# Electronic Circuits and Projects Forum

1. ## relative voltage

I need help understanding voltage sources.

If you connect a voltmeter across mains and earth ground, it will show your mains voltage. However, if you connect it across a DC source, such as a battery, and earth ground, it will show zero. Why?

2. The mains coming into your house is really only a single wire. The wire is called active.
The other wire is a metal rod pushed into the ground. This is called the neutral.
That's why touching the active and ground will kill you.
A battery is not connected to the gound. That's why you have to connect to both terminals to get a voltage reading.

3. I'll also add that Neutral and Earth are bonded at one point usually near the service entrance to your house. This is also where the metallic water pipes get bonded too as well. Ideally, the telephone protector and cable should be bonded to that same point too.

What this does, is it makes everything in the house share the same reference. It also means if say lightning strikes a single circuit in the house, the reference still stays the same. The circuit that got the hit would be susceptable to the most damage.

Now, it turns out that the ground can sometimes not be the same potential everywhere especially during periods of lightning and there are special grounding rules for pools.

4. OK, I already knew those things, but I still don't understand. I get that there is a large electrical potential difference between mains and ground. (I've even experienced it first hand). So why is there no potential difference between a charged battery terminal and ground. Or we could take a capacitor as an example because I know it has a plate that is crowded with free electrons. Do they not want to flow to ground?

You guys say that mains neutral is bonded to ground, and a battery is not. You are implying that the earth ... the soil, rocks, rivers and all that... forms part of a circuit. Lets take a long power transmission line as an example. I don't know exactly how closely spaced the physical bonding points are, but I'm quite certain that in some cases it could hundres of meters to such a point. There could be billions of ohms of resistance in between. And yet, we know that touching a fallen transmission line can kill you. You also imply that if I drive a conductive rod into the ground, connect it to the negative terminal on a battery, and measure the voltage between the positive terminal and any earth ground point, that you will see a potential difference. I have tried this and there is not.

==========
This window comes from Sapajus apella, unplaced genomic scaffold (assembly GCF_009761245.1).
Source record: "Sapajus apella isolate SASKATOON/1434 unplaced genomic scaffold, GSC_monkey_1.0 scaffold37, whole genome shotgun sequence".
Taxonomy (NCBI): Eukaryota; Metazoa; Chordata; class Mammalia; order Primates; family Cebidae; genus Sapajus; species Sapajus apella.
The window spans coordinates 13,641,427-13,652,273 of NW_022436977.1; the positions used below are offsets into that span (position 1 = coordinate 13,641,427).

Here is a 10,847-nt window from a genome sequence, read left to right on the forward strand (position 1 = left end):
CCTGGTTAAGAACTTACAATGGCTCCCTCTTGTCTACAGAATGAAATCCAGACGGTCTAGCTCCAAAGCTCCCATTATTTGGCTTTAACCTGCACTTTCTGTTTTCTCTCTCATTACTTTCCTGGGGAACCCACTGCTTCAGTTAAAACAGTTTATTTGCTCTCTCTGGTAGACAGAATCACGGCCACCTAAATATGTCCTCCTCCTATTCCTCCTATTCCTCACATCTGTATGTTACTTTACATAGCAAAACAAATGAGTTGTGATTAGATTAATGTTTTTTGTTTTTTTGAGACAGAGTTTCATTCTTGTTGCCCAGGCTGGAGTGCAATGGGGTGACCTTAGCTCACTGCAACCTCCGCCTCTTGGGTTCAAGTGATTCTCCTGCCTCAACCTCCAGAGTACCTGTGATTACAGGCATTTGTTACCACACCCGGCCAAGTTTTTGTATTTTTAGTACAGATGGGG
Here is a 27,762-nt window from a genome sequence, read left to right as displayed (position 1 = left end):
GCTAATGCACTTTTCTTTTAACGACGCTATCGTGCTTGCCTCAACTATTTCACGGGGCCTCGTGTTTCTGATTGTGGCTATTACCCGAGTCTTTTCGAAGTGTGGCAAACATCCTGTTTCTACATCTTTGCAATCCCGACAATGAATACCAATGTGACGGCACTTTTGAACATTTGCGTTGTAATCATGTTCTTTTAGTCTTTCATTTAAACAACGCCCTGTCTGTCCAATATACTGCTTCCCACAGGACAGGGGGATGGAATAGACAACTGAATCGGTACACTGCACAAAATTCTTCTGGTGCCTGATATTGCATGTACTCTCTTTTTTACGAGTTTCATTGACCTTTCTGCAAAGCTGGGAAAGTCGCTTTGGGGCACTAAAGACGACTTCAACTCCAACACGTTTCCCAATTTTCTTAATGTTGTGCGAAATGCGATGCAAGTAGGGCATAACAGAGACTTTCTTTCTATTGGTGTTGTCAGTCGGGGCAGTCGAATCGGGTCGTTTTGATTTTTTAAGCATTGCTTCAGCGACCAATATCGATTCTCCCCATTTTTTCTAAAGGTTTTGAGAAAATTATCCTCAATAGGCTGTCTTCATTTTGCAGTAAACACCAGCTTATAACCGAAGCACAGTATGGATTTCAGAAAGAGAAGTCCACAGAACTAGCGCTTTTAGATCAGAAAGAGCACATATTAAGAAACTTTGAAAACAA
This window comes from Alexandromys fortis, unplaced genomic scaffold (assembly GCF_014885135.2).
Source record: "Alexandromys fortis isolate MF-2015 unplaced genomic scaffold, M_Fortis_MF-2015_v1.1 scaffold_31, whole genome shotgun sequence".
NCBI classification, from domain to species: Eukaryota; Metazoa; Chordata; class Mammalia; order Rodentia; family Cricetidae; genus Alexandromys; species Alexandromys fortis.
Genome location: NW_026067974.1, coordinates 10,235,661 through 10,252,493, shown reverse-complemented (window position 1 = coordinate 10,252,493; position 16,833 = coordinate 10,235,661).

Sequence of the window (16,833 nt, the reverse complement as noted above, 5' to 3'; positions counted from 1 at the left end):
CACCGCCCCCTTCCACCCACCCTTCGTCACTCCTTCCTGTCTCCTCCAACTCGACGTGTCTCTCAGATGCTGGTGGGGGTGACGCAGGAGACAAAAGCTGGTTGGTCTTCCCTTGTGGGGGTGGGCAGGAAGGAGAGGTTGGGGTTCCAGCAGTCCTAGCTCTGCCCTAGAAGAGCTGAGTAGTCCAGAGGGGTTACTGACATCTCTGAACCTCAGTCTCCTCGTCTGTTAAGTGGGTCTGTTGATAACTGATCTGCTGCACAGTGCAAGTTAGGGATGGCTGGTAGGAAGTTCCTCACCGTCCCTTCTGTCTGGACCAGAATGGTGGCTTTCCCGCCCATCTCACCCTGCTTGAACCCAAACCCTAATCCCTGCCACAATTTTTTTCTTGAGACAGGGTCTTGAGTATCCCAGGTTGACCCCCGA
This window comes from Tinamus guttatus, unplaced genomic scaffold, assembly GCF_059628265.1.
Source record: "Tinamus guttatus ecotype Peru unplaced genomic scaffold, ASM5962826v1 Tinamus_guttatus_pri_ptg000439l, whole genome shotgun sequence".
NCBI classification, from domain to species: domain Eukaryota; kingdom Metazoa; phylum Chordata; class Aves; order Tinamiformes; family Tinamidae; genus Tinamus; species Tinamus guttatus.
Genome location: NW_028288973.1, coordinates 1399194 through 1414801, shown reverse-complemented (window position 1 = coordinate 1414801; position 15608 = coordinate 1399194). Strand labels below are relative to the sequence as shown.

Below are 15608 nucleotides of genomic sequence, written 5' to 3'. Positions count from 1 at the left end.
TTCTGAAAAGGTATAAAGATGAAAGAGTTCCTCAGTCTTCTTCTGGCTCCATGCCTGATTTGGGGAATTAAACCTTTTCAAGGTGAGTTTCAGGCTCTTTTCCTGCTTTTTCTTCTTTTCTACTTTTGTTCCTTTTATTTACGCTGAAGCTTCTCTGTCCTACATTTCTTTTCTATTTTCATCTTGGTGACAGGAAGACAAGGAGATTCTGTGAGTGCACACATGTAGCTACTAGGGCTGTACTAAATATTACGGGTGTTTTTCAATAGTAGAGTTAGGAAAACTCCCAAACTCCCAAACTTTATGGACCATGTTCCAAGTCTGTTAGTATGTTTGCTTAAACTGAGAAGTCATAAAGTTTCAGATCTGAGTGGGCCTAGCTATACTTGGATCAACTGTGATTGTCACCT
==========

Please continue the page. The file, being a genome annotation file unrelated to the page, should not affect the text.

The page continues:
5. hi,
Get a 12v car battery, connect the -V terminal to Earth, say a metal cold water pipe, you will then be able to measure from the +V terminal to Earth ground.

Without that connection to the cold water pipe there is no electrical path to Earth ground, the case of the battery is an insulator.

6. Think of the power company as an AC battery (there is no such thing). They connect one end of their generator to the earth. Your DC battery is not connected to the earth. The power companies currents are low because the voltages are high. For residential US it's probably around 10,000 Volts. This energizes the primary of the transformer. One side of the secondary is grounded.